subtotal + sales tax = what they pay
booksatborders on July 29th, 2011 08:02 pm (UTC)
Re: This is so simple
Actually the liquidators a guaranteed a percentage of the sale value of both the inventory and fixtures. That's their profit. So why to they get an extra 10% on top of that? It's a rip off of the creditors because somebody who is already making a profit from liquidating the stores (Hilco etc) will rake in an extra 10% on fixtures on top of the percentage they're already getting.

(Anonymous) on July 29th, 2011 09:11 pm (UTC)
Re: This is so simple
They do receive a % of the sale itself before the Premium, you're right, but it's not greed or underhanded piracy, it's just another term of the contract between them, Borders, and the publishers. Obviously the creditors have to play ball in this game and practice a little patience, and they wouldn't have made a deal with Hilco if they weren't going to be satisfied in the end. It's a perfectly fair practice.
booksatborders on July 30th, 2011 01:26 am (UTC)
Re: This is so simple
There is no contract here that involves the publishers or other creditors. The contract is between Hilco and/or Gordon Brothers as liquidators and Borders as the dead beat debtor to liquidate the stores. The creditors got a chance to express objections to the proposed contract but they are not party to it.
(Anonymous) on July 29th, 2011 09:20 pm (UTC)
Re: This is so simple
Automatic fail for using this word: irregardless
(Anonymous) on July 29th, 2011 10:32 pm (UTC)
Re: This is so simple
and fail to you for calling that non-word a word :)
(Anonymous) on July 31st, 2011 06:46 pm (UTC)
Re: This is so simple
And fail to you for improper usage of a hyphen on a word....your turn.
(Anonymous) on July 29th, 2011 08:06 pm (UTC)
when you get into the fixture sales, the buyer's premium is actually a good tool. When the customer is haggling about the price it gives you some leverage to not lose all the cost. Also, this pays for the additional Fixture consultant if your store is big enough to have them.

Honestly, out of all the practices in the liquidation this is one of the least sketchy.
(Anonymous) on July 30th, 2011 01:40 am (UTC)
Huh?
Why should you care? They aren't giving you piece of the action. You're working hard to help Borders? That's a good one.
(Anonymous) on July 30th, 2011 02:39 am (UTC)
Re: Huh?
It matters to the fixture manager.
(Anonymous) on July 29th, 2011 08:24 pm (UTC)
A 10% buyers premium is an industry practice with auctions. Personally, I don't understand the point of it, but perhaps it's a common practice in selling used goods.
booksatborders on July 30th, 2011 01:23 am (UTC)
This is not an auction
This is not an auction. Despite some haggling, it is a sale between two parties not an auction where an licensed auctioneer actually performed a service.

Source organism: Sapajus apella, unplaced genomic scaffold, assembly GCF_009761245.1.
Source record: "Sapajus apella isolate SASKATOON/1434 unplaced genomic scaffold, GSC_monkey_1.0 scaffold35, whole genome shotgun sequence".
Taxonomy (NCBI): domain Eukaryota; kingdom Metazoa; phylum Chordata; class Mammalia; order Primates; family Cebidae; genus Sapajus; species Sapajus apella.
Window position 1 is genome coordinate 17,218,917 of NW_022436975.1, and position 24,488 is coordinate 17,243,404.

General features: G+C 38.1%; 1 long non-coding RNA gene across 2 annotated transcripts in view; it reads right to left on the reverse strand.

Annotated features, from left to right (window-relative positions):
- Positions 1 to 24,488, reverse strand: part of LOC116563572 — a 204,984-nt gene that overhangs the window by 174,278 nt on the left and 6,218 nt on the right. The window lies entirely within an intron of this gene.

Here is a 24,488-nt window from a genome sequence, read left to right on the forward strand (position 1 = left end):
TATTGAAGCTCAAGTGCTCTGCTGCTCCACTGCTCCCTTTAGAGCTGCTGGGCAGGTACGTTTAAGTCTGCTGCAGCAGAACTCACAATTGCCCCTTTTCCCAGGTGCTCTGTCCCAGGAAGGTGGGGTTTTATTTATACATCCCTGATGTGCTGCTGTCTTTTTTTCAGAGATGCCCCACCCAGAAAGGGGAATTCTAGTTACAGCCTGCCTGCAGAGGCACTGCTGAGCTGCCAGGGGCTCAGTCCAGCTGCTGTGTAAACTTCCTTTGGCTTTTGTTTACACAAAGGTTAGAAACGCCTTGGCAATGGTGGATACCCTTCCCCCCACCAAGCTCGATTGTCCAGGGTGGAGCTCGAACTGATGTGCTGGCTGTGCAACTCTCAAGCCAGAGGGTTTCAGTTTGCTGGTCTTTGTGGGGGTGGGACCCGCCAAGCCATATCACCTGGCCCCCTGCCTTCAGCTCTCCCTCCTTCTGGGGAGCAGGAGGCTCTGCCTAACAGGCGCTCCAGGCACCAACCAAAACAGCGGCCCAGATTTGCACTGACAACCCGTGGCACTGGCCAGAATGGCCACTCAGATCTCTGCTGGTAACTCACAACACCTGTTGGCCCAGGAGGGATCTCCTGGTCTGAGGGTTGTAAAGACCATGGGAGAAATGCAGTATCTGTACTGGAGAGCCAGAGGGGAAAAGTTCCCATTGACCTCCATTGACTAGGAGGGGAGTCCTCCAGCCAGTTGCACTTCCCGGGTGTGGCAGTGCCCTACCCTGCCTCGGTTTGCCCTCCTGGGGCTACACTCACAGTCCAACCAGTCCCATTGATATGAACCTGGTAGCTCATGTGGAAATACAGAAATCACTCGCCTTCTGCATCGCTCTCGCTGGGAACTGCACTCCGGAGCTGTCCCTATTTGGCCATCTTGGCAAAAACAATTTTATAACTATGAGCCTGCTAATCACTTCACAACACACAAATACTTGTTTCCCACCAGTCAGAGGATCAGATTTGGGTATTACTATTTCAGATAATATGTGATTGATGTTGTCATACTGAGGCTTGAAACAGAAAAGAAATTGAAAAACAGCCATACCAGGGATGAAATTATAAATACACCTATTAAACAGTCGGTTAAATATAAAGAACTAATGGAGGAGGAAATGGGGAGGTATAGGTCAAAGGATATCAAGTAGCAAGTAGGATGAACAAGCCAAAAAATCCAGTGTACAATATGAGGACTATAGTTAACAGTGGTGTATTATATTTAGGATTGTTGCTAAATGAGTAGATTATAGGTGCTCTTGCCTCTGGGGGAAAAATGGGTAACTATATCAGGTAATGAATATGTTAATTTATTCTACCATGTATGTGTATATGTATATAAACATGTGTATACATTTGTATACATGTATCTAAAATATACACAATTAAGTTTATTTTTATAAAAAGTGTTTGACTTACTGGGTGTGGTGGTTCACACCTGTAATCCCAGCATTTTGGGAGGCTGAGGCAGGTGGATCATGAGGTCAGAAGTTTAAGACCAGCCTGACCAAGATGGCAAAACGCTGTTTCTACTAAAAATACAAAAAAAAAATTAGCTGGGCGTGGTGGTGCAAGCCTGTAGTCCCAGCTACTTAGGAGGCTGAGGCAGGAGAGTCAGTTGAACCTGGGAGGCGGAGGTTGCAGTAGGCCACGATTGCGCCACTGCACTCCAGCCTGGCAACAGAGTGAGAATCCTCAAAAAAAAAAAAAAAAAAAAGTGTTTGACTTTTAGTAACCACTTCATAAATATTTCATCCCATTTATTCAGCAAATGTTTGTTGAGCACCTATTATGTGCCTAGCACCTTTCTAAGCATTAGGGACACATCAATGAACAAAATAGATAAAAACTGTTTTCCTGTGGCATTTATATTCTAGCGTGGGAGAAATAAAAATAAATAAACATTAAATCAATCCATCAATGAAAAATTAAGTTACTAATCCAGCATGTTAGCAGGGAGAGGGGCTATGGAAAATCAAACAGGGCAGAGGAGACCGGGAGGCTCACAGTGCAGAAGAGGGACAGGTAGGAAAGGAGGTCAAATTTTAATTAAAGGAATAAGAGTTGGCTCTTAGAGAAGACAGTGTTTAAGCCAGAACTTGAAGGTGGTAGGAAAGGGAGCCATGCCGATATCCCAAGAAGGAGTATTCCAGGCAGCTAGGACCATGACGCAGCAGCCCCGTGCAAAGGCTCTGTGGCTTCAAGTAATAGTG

(Anonymous) on July 30th, 2011 04:20 am (UTC)
Re: This is not an auction
Of course I realize that. But thank you for being so quick with your "correction."
(Anonymous) on July 30th, 2011 08:05 pm (UTC)
Re: This is not an auction
No, it isn't an auction -- and that's precisely why that 10% is charged, at least according to our liquidator (second round of closings).

They figure that in an auction, the price would end up being higher for the item, once the bidding ended. So the 10% premium is to compensate for there not being an auction and the item being sold at the lower, asking price.
(Anonymous) on July 29th, 2011 10:13 pm (UTC)
It is just a scheme to make the buyer think the price is lower. Don't worry when you get down to the end they will be practically giving them away and will even give some away with B1G1 and when someone comes in to pick up they will ask if they want something else that didn't sell. They don't want to have to dumpster any of it because they have to pay for the dumpster.
(Anonymous) on July 30th, 2011 12:39 am (UTC)
When my store liquidated, I was allowed to take 10% off the price of the fixture if the buyer put up a big enough fight, and whether I thought we would lose the sale. Regardless of the way you total it, the sale has to show a 10% premium. I was told it paid for the sale.
ron_newman on July 30th, 2011 01:50 am (UTC)
Why does this post have a date of August 29 rather than July 29?
(Anonymous) on July 30th, 2011 01:39 pm (UTC)
Extra Cash
Having worked for one of these liquidators. It is very plainly add-on cash for them. They do justify in many different ways such as having a "fixture manager". At the end of the day it is extra cash in the bank account of the liquidator which is partly why they want each one of those fixture sales tracked so closely.